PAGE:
Friday, October 25, 2013


I just got notification today that the area EdTech powers that be are going to meet with the area Tech powers that be, and I couldn't be happier!
I wear both hats at my school, although I certainly can't take the credit for the great learning with technology that takes place in the Storm Lake Schools. It's the teachers and students working together in the classrooms, the outside world that collaborates with us, the technicians traversing the district each day, and the administrators who have bought into the validity of technology for learning who are the ones making sure the learning takes place. No amount of vision, dreaming, persuading, deploying, troubleshooting, training, or planning on my part alone can accomplish this. Like all things, it takes a team and a lot of focused hard work by many different people.

When any team can get together, hash it out, and then work for the same goals, magic can happen. Our students deserve this. This is the way we do business: Together.

It's about time.

Wednesday, October 16, 2013

My Inspiration

This is personal. My dad, at the age of 81, was just honored by the Tampa Bay Lightning for the pro bono legal work he's doing for those who are in need in Sarasota, Florida.

On the other hand, this isn't a bit personal. These are the kind of people I work with everyday. Teachers, administrators, technology directors, instructional assistants, cooks, maintenance personnel, and all those who work in schools. Talk about serving those in need! I am honored everyday to work with such selfless, caring people.

On a personal note, love and congratulations to my dad in his most noble work. On a professional note, my deepest respect and admiration to all those who also do such noble work in our schools.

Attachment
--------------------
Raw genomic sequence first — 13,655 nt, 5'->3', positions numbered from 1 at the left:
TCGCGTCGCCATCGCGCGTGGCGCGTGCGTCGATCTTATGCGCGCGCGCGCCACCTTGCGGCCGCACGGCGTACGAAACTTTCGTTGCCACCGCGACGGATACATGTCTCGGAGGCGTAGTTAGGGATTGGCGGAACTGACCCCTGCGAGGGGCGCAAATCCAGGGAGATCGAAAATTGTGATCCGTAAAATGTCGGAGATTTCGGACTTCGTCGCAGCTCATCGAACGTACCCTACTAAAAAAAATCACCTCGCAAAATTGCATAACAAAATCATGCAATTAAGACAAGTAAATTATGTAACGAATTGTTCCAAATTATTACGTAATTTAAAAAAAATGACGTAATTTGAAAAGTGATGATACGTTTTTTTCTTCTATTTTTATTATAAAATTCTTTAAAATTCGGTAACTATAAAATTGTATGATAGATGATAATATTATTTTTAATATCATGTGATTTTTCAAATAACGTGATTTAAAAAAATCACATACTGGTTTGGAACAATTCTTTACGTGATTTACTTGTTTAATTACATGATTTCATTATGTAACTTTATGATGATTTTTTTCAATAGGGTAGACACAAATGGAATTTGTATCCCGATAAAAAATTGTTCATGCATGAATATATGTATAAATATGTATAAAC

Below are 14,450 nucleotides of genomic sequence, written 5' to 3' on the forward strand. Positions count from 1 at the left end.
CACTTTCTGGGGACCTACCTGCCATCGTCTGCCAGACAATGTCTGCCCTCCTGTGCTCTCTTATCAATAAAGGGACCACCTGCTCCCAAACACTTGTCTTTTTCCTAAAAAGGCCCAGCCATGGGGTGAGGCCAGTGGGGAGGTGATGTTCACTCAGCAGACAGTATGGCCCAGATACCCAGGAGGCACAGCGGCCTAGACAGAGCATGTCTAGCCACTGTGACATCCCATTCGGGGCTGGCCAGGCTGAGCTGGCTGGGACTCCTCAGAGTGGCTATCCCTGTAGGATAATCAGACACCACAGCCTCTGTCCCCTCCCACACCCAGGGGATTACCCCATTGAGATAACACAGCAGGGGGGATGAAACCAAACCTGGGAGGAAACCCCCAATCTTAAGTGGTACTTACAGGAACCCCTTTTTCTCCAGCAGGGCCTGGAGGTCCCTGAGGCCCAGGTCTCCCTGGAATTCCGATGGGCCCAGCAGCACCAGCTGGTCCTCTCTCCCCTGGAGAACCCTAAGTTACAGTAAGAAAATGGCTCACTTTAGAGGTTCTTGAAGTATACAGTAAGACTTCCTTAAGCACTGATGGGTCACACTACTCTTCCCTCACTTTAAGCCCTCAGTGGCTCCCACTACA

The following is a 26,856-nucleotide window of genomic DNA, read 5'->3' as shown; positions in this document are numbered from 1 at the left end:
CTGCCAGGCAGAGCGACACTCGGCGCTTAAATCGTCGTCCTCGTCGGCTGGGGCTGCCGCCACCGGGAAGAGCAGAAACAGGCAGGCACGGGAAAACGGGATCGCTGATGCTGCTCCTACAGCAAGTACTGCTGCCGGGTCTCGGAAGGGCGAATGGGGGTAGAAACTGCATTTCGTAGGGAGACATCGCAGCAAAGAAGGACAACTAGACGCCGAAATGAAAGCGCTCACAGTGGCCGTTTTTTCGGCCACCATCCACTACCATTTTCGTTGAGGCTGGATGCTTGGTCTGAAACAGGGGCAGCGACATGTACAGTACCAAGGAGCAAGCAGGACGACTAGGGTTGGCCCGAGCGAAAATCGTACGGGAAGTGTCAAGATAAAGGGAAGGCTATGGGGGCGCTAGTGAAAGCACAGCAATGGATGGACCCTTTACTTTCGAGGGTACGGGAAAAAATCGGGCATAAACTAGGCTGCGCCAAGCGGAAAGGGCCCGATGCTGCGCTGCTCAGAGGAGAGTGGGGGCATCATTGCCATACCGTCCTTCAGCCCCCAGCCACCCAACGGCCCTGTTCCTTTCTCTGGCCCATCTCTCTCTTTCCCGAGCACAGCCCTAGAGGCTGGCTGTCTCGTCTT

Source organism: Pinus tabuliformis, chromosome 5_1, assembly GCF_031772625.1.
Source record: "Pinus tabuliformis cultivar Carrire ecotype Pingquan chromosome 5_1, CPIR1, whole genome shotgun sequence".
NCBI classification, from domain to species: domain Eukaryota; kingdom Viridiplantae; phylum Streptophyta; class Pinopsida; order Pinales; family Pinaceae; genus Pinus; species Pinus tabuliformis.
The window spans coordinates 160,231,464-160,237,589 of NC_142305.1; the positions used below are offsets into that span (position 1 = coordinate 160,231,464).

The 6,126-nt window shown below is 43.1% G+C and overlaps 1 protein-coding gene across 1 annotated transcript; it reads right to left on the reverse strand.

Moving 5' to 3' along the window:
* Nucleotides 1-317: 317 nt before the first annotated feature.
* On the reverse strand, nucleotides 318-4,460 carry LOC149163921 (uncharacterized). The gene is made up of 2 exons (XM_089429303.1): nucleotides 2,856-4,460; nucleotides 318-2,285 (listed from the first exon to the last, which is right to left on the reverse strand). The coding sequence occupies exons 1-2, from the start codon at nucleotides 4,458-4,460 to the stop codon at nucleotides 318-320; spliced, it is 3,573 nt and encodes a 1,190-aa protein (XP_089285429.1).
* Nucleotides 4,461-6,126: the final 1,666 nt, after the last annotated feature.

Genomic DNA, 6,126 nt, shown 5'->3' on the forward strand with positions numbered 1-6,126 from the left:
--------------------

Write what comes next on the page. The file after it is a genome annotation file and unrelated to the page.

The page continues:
Friday, October 11, 2013

Collaboration, Expertise, and Compromise

Anyone who knows me knows two things about me:
  1. I am a team player. I like to bring people together, bat around ideas, present evidence, sometimes disagree vehemently, and then make decisions and plans based on facts.
  2. I respect the fact that people have different backgrounds, education, and expertise, and I purposely search out the opinions of those who are experts on various topics and who have actually experienced various situations when formulating my own thoughts.
Watching Congress the past few weeks and then participating in a meeting recently, where people I consider experts were feeling completely disenfranchised, have brought the two beliefs I listed above to the forefront of my thinking today.

Our world has become too complicated for individuals to claim expertise and make decisions based on "what's best" for the rest of us. Therefore, we owe it to the world to do the following:
  1. We must all speak up, even when it's uncomfortable.
  2. We must all actively listen to one another, even when we'd rather argue or remain removed from the situation.
  3. We must all be open to changing our minds, to the point of admitting when we're wrong.
  4. And finally, we must all realize that compromising and reaching consensus is not only possible but necessary under many circumstances when we hold conflicting views. It's not giving up to compromise. It's the reality of living in a free society.
These are skills we must practice as adults and model for our students. These are skills our students must be taught, because they will need them in our complicated world.